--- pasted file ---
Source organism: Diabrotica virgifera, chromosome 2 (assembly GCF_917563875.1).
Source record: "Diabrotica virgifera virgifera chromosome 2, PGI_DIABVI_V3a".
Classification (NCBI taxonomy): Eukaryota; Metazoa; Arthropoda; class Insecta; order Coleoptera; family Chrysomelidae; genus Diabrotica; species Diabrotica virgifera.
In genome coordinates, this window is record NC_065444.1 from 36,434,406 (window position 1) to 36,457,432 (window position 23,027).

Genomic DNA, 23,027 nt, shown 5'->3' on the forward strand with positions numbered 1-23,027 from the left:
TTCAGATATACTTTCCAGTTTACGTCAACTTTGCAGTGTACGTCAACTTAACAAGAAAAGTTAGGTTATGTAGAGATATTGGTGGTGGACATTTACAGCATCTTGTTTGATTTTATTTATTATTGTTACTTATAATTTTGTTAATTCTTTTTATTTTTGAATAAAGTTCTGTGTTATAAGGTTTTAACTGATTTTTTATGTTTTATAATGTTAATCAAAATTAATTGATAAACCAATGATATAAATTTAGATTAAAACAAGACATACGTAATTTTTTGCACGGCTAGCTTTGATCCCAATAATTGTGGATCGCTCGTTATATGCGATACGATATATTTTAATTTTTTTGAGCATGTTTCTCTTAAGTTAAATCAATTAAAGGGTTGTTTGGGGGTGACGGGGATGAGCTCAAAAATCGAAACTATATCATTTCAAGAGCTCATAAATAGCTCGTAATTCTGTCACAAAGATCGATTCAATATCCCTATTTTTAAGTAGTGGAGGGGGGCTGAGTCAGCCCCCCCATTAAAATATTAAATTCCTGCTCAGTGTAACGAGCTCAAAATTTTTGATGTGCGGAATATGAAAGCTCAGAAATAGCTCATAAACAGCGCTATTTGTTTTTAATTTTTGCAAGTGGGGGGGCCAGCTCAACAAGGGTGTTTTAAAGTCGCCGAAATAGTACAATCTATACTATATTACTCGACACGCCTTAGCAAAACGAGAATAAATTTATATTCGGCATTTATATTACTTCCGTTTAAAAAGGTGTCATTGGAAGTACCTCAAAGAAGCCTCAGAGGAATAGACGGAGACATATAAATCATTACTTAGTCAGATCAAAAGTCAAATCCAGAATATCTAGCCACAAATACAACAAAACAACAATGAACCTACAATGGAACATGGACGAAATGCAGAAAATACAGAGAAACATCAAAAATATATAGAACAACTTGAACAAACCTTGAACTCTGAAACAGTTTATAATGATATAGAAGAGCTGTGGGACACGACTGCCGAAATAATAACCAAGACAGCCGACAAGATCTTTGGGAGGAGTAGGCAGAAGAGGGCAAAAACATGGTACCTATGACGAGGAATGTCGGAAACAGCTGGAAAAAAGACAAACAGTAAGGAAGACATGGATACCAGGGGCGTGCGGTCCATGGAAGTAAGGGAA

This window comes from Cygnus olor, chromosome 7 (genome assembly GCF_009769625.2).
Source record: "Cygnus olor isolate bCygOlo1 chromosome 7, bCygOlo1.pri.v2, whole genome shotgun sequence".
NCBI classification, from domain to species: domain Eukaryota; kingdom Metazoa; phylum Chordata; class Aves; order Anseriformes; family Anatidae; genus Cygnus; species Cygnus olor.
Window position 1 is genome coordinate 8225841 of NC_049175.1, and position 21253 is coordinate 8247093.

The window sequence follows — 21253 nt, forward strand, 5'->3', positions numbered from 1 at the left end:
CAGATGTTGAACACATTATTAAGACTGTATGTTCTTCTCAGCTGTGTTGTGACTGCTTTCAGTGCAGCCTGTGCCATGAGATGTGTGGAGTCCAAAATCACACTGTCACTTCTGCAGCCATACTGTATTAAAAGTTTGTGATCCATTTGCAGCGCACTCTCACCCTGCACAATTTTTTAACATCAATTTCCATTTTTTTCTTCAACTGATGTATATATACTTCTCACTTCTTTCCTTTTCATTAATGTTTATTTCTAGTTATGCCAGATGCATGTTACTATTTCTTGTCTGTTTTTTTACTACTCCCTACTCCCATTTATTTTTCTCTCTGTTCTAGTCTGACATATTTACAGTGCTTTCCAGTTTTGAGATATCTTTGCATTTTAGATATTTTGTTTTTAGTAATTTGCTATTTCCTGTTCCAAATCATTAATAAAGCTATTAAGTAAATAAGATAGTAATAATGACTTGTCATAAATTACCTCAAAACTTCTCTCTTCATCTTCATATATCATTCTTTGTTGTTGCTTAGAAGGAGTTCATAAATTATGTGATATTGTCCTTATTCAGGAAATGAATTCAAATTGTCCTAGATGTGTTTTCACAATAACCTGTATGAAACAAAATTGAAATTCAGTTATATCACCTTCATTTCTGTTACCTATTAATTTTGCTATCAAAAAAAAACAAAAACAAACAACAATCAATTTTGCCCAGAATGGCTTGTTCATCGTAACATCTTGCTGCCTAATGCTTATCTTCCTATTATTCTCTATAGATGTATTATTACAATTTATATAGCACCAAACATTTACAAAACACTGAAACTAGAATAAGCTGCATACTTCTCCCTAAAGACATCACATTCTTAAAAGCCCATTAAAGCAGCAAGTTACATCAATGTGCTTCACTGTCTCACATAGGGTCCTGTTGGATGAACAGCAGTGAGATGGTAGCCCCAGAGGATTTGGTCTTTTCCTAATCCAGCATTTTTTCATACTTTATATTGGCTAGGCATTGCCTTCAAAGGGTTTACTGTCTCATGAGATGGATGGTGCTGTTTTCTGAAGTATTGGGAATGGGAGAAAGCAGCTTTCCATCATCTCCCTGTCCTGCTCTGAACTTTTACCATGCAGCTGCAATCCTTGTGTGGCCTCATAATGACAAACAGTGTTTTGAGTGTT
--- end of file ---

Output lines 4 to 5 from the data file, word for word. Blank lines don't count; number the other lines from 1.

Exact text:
In genome coordinates, this window is record NC_065444.1 from 36,434,406 (window position 1) to 36,457,432 (window position 23,027).

Genomic DNA, 23,027 nt, shown 5'->3' on the forward strand with positions numbered 1-23,027 from the left: